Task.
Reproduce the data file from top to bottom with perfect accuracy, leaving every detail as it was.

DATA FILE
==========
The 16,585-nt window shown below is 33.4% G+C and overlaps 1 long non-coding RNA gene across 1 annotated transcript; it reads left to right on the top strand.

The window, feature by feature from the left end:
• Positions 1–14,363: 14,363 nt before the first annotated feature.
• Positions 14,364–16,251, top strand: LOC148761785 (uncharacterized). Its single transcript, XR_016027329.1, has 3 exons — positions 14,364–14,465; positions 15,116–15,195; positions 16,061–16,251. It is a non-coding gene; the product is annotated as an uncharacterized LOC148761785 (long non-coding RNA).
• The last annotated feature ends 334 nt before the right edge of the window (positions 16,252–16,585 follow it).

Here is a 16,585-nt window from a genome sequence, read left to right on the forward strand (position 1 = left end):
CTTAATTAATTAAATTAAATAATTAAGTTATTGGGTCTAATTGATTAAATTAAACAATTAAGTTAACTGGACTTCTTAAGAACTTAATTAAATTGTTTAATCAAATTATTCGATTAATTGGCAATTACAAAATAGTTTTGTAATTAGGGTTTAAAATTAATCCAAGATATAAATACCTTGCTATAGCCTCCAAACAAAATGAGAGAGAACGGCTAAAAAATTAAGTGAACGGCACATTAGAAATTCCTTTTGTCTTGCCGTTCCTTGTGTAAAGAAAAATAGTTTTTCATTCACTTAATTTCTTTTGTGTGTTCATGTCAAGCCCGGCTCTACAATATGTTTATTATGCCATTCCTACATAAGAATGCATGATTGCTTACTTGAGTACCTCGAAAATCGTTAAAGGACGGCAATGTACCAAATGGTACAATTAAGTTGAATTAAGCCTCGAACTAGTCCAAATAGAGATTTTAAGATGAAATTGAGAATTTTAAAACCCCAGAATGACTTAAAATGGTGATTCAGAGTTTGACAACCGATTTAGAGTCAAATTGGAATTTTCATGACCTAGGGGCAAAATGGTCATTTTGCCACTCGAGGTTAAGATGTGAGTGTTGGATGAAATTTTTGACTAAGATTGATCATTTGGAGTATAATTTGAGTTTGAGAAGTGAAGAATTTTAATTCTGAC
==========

The 16,585-nt window shown below is 33.4% G+C and overlaps 1 long non-coding RNA gene across 1 annotated transcript; it reads left to right on the top strand.

The window, feature by feature from the left end:
• Positions 1–14,363: 14,363 nt before the first annotated feature.
• Positions 14,364–16,251, top strand: LOC148761785 (uncharacterized). Its single transcript, XR_016027329.1, has 3 exons — positions 14,364–14,465; positions 15,116–15,195; positions 16,061–16,251. It is a non-coding gene; the product is annotated as an uncharacterized LOC148761785 (long non-coding RNA).
• The last annotated feature ends 334 nt before the right edge of the window (positions 16,252–16,585 follow it).

Here is a 16,585-nt window from a genome sequence, read left to right on the forward strand (position 1 = left end):
CTTAATTAATTAAATTAAATAATTAAGTTATTGGGTCTAATTGATTAAATTAAACAATTAAGTTAACTGGACTTCTTAAGAACTTAATTAAATTGTTTAATCAAATTATTCGATTAATTGGCAATTACAAAATAGTTTTGTAATTAGGGTTTAAAATTAATCCAAGATATAAATACCTTGCTATAGCCTCCAAACAAAATGAGAGAGAACGGCTAAAAAATTAAGTGAACGGCACATTAGAAATTCCTTTTGTCTTGCCGTTCCTTGTGTAAAGAAAAATAGTTTTTCATTCACTTAATTTCTTTTGTGTGTTCATGTCAAGCCCGGCTCTACAATATGTTTATTATGCCATTCCTACATAAGAATGCATGATTGCTTACTTGAGTACCTCGAAAATCGTTAAAGGACGGCAATGTACCAAATGGTACAATTAAGTTGAATTAAGCCTCGAACTAGTCCAAATAGAGATTTTAAGATGAAATTGAGAATTTTAAAACCCCAGAATGACTTAAAATGGTGATTCAGAGTTTGACAACCGATTTAGAGTCAAATTGGAATTTTCATGACCTAGGGGCAAAATGGTCATTTTGCCACTCGAGGTTAAGATGTGAGTGTTGGATGAAATTTTTGACTAAGATTGATCATTTGGAGTATAATTTGAGTTTGAGAAGTGAAGAATTTTAATTCTGAC